Wednesday, August 11, 2010

Sri Lanka: UN Panel and Sovereignty Issues

By N Manoharan | Institute of Peace and Conflict Studies

The appointment of a panel of experts by the UN Secretary General to look at accountability issues relating to human rights violations during the last stages of Eelam War IV in Sri Lanka in 2009 triggered protests in Sri Lanka against the United Nations. The protesters led by Housing Minister and leader of National Freedom Front, Vimal Weerawansa, laid siege outside the UN country office in Colombo in July 2010 preventing the UN staff and visitors from entry and exit of the premises. The Minister stretched the protest by observing hunger strike for three days before abandoning it. The issue clearly brought to the fore tussle between the authority and legitimacy of inter-governmental organizations like the United Nations on the one hand and the extent of sovereignty of individual states on the other.

The anti-UN stand in Sri Lanka is not without its politics. Colombo has been upset ever since the UN Human Rights Council’s attempted resolution against Sri Lanka last May. The Sri Lankan government has been lobbying strongly against the Panel ever since it was announced in June 2010 claiming that it was “interference in the internal affairs” and “violates sovereignty”.

Apart from failing to recognize the Panel, Colombo refused to issue visa to its members. When such diplomatic tactics failed to work, there was a need for extra pressure in the form of protests with the blessings of the government. The government easily washed its hands off the protests saying Sri Lanka was a democratic country and its citizens were “free to demonstrate peacefully”. At the outset, Colombo denied any human rights violations during the ethnic war, and clarified that any investigations in that regard would be taken care of by its own ‘Lessons Learnt and Reconciliation Commission’. Present Rajapakse’s regime believes that the UN Panel is the first step towards an international inquiry on the conduct and avoidable consequences of Eelam War IV through the International Criminal Court. Hardliners in Sri Lanka argue that despite large scale human rights violations in Iraq and Afghanistan in the name of the ‘global war on terror’ there is no inquiry into that by any international body. To them, what Sri Lanka did was similar: decimated a deadly terrorist group that was acting as a think tank for all terrorist groups of the world. In such case, why the double standards, they ask.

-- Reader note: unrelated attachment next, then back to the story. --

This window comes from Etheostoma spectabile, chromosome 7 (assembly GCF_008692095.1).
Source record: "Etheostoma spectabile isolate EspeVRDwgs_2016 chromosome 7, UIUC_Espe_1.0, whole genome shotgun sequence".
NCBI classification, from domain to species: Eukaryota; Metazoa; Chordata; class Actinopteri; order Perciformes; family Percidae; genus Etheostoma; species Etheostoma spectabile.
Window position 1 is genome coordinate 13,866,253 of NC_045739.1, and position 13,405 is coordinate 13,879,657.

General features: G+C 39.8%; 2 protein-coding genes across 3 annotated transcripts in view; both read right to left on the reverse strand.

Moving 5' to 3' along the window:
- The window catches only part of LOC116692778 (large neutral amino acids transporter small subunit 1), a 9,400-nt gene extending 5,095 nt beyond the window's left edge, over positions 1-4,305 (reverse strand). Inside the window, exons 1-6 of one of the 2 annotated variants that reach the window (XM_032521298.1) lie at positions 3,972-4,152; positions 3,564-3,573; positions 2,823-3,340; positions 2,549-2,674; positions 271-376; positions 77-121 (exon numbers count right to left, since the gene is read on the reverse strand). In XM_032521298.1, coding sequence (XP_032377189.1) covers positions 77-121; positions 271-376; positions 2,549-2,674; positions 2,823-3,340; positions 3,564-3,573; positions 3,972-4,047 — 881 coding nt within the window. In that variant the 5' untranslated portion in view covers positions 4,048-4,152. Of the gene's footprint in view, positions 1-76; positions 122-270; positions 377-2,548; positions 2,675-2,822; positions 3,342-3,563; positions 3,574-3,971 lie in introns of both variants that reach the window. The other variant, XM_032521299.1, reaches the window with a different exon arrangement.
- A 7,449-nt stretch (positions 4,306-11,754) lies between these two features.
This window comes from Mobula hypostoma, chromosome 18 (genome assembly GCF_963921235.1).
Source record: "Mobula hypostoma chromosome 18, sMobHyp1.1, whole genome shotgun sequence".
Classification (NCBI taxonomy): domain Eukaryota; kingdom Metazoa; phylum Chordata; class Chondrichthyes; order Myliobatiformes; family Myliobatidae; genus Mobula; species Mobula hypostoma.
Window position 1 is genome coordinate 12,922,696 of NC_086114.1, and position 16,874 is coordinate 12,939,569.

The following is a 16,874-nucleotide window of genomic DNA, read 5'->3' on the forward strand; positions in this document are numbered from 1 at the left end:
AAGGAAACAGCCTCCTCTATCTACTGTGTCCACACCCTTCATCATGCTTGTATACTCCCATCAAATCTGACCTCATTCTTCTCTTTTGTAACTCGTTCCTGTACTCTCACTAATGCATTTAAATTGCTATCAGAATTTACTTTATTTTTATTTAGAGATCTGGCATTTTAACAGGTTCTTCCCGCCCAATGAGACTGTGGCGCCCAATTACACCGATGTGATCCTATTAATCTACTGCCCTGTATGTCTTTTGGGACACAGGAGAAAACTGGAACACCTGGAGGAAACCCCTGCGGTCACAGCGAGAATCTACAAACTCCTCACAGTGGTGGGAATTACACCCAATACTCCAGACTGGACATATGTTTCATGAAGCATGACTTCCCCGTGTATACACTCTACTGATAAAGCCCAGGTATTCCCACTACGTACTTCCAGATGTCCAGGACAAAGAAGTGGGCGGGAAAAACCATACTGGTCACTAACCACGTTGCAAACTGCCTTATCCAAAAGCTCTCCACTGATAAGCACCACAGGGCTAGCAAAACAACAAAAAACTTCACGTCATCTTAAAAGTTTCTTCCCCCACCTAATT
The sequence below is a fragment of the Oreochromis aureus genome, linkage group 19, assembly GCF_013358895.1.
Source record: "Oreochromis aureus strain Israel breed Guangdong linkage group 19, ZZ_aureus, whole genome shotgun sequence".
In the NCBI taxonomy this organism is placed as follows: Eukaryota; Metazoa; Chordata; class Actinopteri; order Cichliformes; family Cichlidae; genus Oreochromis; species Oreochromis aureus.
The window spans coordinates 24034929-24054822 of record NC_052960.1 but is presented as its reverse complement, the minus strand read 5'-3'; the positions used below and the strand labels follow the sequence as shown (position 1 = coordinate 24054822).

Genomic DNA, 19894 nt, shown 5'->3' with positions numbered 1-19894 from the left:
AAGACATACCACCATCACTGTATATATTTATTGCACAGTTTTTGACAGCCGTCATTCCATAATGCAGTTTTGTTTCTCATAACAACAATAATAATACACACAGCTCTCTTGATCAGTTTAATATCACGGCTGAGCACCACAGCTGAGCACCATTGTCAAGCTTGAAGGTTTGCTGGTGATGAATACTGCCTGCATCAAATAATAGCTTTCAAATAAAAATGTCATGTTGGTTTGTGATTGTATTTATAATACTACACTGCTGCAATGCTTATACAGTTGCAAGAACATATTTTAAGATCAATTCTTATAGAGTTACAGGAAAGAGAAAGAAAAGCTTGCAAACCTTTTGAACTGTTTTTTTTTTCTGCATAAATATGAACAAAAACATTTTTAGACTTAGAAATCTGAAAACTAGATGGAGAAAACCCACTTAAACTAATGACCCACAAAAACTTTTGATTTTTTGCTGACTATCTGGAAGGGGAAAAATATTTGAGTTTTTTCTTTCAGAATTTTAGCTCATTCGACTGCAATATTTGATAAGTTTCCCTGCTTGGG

All these should have been taken up by Colombo through negotiations with the international community. It is the responsibility of any country to clear all doubt involving the lives of thousands of people. Instead, display of less than peaceful demonstrations in the name of ‘right to expression’ have damaged Sri Lanka’s credibility in the eyes of the international community. It should be noted that present ultra-nationalistic sentiments and confrontationist postures against world bodies like the UN are not in the interest of Sri Lanka, a small state that is still in the process of post-war reconstruction. It should not be forgotten that Sri Lanka got its membership at the United Nations out of much difficulty after independence due to prevailing Cold War politics. At this juncture, the country needs support and resources from all over the world. The UN is not a separate entity, but an organization with states as representatives. It enjoys legitimacy as long as states respect the sanctity of the organization. The advisory panel’s mandate is limited to advising “the secretary general... on the modalities, applicable international standards and comparative experience relevant to an accountability process.” It is neither a fact-finding mission nor an investigative body.

On its part, the UN Secretary General should have appointed the Panel with the consent of Colombo or at least filled in with acceptable faces. Presently it consists of Marzuki Darusman, a former Indonesian attorney general (as chairperson), Steven Ratner, a US lawyer, and Yasmin Sooka, who served in South Africa’s Truth and Reconciliation Commission. Marzuki Darusman was already part of International Independent Group of Eminent Persons (IIGEP) that was invited by President Rajapaksa to observe work of the Presidential Commission of Inquiry into some instances of human rights violations. The IIGEP called off its exercise unilaterally not without disappointing Colombo. Cooperation of the concerned country is vital for the success of any such panel. The team has been given four months to submit its report. However, if it cannot travel to Sri Lanka to meet the concerned people, it may not be in a position to come out with any useful recommendations.


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